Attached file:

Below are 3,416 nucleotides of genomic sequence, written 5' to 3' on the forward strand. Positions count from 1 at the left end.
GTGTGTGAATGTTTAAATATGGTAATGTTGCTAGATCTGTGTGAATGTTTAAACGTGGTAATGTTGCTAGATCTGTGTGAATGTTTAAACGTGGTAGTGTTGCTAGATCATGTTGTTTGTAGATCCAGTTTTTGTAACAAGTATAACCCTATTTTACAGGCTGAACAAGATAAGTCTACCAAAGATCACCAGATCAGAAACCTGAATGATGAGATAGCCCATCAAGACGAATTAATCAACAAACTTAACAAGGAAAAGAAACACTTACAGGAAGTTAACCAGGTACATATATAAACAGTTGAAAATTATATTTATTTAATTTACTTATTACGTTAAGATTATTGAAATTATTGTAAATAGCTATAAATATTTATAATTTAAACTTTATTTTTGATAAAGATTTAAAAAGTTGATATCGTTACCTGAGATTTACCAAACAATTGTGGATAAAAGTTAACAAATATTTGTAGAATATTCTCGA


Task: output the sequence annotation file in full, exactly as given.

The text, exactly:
Below are 3,416 nucleotides of genomic sequence, written 5' to 3' on the forward strand. Positions count from 1 at the left end.
GTGTGTGAATGTTTAAATATGGTAATGTTGCTAGATCTGTGTGAATGTTTAAACGTGGTAATGTTGCTAGATCTGTGTGAATGTTTAAACGTGGTAGTGTTGCTAGATCATGTTGTTTGTAGATCCAGTTTTTGTAACAAGTATAACCCTATTTTACAGGCTGAACAAGATAAGTCTACCAAAGATCACCAGATCAGAAACCTGAATGATGAGATAGCCCATCAAGACGAATTAATCAACAAACTTAACAAGGAAAAGAAACACTTACAGGAAGTTAACCAGGTACATATATAAACAGTTGAAAATTATATTTATTTAATTTACTTATTACGTTAAGATTATTGAAATTATTGTAAATAGCTATAAATATTTATAATTTAAACTTTATTTTTGATAAAGATTTAAAAAGTTGATATCGTTACCTGAGATTTACCAAACAATTGTGGATAAAAGTTAACAAATATTTGTAGAATATTCTCGA